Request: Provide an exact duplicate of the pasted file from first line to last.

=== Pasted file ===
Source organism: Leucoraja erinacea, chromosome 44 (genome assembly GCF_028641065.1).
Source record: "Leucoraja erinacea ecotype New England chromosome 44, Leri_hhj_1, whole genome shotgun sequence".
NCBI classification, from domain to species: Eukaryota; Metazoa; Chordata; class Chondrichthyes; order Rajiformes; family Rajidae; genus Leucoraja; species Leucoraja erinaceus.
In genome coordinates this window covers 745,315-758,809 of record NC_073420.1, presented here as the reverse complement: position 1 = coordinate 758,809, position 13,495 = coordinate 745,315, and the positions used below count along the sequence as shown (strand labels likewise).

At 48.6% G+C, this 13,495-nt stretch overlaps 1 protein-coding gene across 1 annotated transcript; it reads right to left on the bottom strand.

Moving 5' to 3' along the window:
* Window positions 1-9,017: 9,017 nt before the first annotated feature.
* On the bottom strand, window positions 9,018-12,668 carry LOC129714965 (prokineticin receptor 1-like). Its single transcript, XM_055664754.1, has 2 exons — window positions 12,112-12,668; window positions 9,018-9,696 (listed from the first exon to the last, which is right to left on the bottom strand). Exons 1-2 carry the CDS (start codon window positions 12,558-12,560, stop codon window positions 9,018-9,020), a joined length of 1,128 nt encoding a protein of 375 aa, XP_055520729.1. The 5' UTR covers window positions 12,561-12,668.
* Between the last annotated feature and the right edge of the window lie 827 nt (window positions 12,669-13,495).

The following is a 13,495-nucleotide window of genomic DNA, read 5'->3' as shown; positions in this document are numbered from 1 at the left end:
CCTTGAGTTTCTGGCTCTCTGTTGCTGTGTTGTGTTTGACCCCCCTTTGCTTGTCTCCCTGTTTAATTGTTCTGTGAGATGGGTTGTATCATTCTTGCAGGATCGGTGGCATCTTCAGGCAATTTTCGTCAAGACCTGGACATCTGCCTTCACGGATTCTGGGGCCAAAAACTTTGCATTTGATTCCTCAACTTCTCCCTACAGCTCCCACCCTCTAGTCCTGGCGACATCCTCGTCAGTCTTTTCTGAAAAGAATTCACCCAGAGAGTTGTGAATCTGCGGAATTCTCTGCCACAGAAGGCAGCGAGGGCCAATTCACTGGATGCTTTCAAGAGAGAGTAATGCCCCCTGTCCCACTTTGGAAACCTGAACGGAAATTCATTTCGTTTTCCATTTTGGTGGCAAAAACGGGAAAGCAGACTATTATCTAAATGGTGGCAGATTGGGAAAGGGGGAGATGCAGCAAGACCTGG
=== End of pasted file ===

Source organism: Leucoraja erinacea, chromosome 44 (genome assembly GCF_028641065.1).
Source record: "Leucoraja erinacea ecotype New England chromosome 44, Leri_hhj_1, whole genome shotgun sequence".
NCBI classification, from domain to species: Eukaryota; Metazoa; Chordata; class Chondrichthyes; order Rajiformes; family Rajidae; genus Leucoraja; species Leucoraja erinaceus.
In genome coordinates this window covers 745,315-758,809 of record NC_073420.1, presented here as the reverse complement: position 1 = coordinate 758,809, position 13,495 = coordinate 745,315, and the positions used below count along the sequence as shown (strand labels likewise).

At 48.6% G+C, this 13,495-nt stretch overlaps 1 protein-coding gene across 1 annotated transcript; it reads right to left on the bottom strand.

Moving 5' to 3' along the window:
* Window positions 1-9,017: 9,017 nt before the first annotated feature.
* On the bottom strand, window positions 9,018-12,668 carry LOC129714965 (prokineticin receptor 1-like). Its single transcript, XM_055664754.1, has 2 exons — window positions 12,112-12,668; window positions 9,018-9,696 (listed from the first exon to the last, which is right to left on the bottom strand). Exons 1-2 carry the CDS (start codon window positions 12,558-12,560, stop codon window positions 9,018-9,020), a joined length of 1,128 nt encoding a protein of 375 aa, XP_055520729.1. The 5' UTR covers window positions 12,561-12,668.
* Between the last annotated feature and the right edge of the window lie 827 nt (window positions 12,669-13,495).

The following is a 13,495-nucleotide window of genomic DNA, read 5'->3' as shown; positions in this document are numbered from 1 at the left end:
CCTTGAGTTTCTGGCTCTCTGTTGCTGTGTTGTGTTTGACCCCCCTTTGCTTGTCTCCCTGTTTAATTGTTCTGTGAGATGGGTTGTATCATTCTTGCAGGATCGGTGGCATCTTCAGGCAATTTTCGTCAAGACCTGGACATCTGCCTTCACGGATTCTGGGGCCAAAAACTTTGCATTTGATTCCTCAACTTCTCCCTACAGCTCCCACCCTCTAGTCCTGGCGACATCCTCGTCAGTCTTTTCTGAAAAGAATTCACCCAGAGAGTTGTGAATCTGCGGAATTCTCTGCCACAGAAGGCAGCGAGGGCCAATTCACTGGATGCTTTCAAGAGAGAGTAATGCCCCCTGTCCCACTTTGGAAACCTGAACGGAAATTCATTTCGTTTTCCATTTTGGTGGCAAAAACGGGAAAGCAGACTATTATCTAAATGGTGGCAGATTGGGAAAGGGGGAGATGCAGCAAGACCTGG